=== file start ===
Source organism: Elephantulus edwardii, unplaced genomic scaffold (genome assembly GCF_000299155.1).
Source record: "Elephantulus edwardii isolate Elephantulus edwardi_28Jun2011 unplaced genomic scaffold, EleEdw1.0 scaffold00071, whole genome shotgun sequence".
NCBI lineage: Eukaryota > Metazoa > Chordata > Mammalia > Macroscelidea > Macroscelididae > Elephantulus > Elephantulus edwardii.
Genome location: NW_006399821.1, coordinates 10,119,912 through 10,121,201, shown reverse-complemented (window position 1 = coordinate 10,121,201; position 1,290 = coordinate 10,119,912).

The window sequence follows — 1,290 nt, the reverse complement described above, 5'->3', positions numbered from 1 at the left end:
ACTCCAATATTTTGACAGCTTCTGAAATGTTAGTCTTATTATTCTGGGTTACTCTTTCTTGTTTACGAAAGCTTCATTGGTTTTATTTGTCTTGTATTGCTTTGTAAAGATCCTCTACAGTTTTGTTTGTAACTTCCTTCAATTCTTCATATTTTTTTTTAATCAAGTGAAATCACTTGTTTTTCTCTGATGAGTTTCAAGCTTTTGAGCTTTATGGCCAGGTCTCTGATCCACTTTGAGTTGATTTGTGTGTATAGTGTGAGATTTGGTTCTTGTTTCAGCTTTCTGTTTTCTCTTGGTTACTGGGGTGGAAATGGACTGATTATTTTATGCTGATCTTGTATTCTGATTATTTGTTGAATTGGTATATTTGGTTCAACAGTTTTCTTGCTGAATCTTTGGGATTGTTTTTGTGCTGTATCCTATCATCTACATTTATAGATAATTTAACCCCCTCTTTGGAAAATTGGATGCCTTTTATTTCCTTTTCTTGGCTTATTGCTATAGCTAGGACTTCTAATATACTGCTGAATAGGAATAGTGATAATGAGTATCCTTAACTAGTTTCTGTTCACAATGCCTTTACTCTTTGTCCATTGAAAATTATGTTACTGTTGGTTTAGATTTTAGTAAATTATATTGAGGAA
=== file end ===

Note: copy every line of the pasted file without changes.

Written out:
Source organism: Elephantulus edwardii, unplaced genomic scaffold (genome assembly GCF_000299155.1).
Source record: "Elephantulus edwardii isolate Elephantulus edwardi_28Jun2011 unplaced genomic scaffold, EleEdw1.0 scaffold00071, whole genome shotgun sequence".
NCBI lineage: Eukaryota > Metazoa > Chordata > Mammalia > Macroscelidea > Macroscelididae > Elephantulus > Elephantulus edwardii.
Genome location: NW_006399821.1, coordinates 10,119,912 through 10,121,201, shown reverse-complemented (window position 1 = coordinate 10,121,201; position 1,290 = coordinate 10,119,912).

The window sequence follows — 1,290 nt, the reverse complement described above, 5'->3', positions numbered from 1 at the left end:
ACTCCAATATTTTGACAGCTTCTGAAATGTTAGTCTTATTATTCTGGGTTACTCTTTCTTGTTTACGAAAGCTTCATTGGTTTTATTTGTCTTGTATTGCTTTGTAAAGATCCTCTACAGTTTTGTTTGTAACTTCCTTCAATTCTTCATATTTTTTTTTAATCAAGTGAAATCACTTGTTTTTCTCTGATGAGTTTCAAGCTTTTGAGCTTTATGGCCAGGTCTCTGATCCACTTTGAGTTGATTTGTGTGTATAGTGTGAGATTTGGTTCTTGTTTCAGCTTTCTGTTTTCTCTTGGTTACTGGGGTGGAAATGGACTGATTATTTTATGCTGATCTTGTATTCTGATTATTTGTTGAATTGGTATATTTGGTTCAACAGTTTTCTTGCTGAATCTTTGGGATTGTTTTTGTGCTGTATCCTATCATCTACATTTATAGATAATTTAACCCCCTCTTTGGAAAATTGGATGCCTTTTATTTCCTTTTCTTGGCTTATTGCTATAGCTAGGACTTCTAATATACTGCTGAATAGGAATAGTGATAATGAGTATCCTTAACTAGTTTCTGTTCACAATGCCTTTACTCTTTGTCCATTGAAAATTATGTTACTGTTGGTTTAGATTTTAGTAAATTATATTGAGGAA